• Municipal Council
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We have just received the 2023-2025 property assessment roll filed by the Agglomeration of Montreal and the average value of the property roll for TMR has increased by 36.6%. More specifically, the residential sector grew by 37.7%, the non-residential sector by 39.4%.

Details about the new roll can be found here

Why has this occurred?

The new property assessment roll reflects the average of all real estate transactions over the past three years, up to July 1, 2021. As you are all aware the pandemic created an unusual distortion in the real estate market, where real estate transactions were occurring at rates above the asking price and property owners invested more in their homes with renovations and additional construction.

Are we the only ones affected by this increase?

The average increase in values for the entire agglomeration of Montreal was 32.4%.

Other suburban communities comparable to ours have experienced higher increases, notably:

  • Côte-St-Luc with 37.8%,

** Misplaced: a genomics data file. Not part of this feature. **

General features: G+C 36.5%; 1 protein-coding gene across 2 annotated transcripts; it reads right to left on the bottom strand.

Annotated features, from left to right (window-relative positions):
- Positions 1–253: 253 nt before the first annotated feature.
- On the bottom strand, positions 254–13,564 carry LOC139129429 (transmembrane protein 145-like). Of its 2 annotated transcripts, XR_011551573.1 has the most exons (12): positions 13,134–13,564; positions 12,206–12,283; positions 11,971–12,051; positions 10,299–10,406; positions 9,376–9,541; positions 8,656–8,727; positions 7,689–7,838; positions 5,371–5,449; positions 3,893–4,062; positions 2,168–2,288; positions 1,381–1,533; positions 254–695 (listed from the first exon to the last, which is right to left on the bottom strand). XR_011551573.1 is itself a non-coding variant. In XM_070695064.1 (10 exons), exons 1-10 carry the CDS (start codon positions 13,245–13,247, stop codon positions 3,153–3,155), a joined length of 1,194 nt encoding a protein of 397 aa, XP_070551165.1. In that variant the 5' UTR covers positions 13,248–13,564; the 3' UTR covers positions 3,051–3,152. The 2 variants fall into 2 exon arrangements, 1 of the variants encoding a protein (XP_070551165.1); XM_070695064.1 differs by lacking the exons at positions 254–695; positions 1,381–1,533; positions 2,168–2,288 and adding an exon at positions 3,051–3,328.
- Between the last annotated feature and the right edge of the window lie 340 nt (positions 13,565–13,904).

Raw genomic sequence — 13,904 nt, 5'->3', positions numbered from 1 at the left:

• Beaconsfield with 39.2%,
  • Hampstead with 39.4%
  • Montreal West with 41.1%.

It should also be noted that the smallest increase was recorded in Westmount with 28.7% and the largest in Montreal East with 52.5%.  

The next tax bill for 2023

The value on the assessment roll is indeed used to determine the cost of municipal taxes, but I would like to reassure our taxpayers that in the preparation of the 2023 budget projections, the members of the municipal council and the administration of the Town have at our disposal certain tools such as the reduction of the mill rate and some financial reserves that could help mitigate a radical increase in the tax bill of Townies.

However, I would like to remind you that in the 2023 budget planning process, in addition to the values on the assessment roll, there are also factors that are out of our control, such as the rate of inflation, which is reflected in the cost of the contracts that the Town is awarding, as well as the aliquot share that we must pay to the Agglomeration of Montreal. On this last point, it seems indisputable to me that we do not want to relive the catastrophic scenario of last year, when the increase in our share for 2022 reached a near record level of 11.76%. This additional burden now represents 54% of our budget.

I invite you to view the attached comparative chart on the changes in the total roll value of the cities in the agglomeration from 2020 vs 2023.

What can the Town do?

Council members and I will work hard on the next budget to present a tax rate that mitigates as much as possible this increase in property values while not compromising services to residents.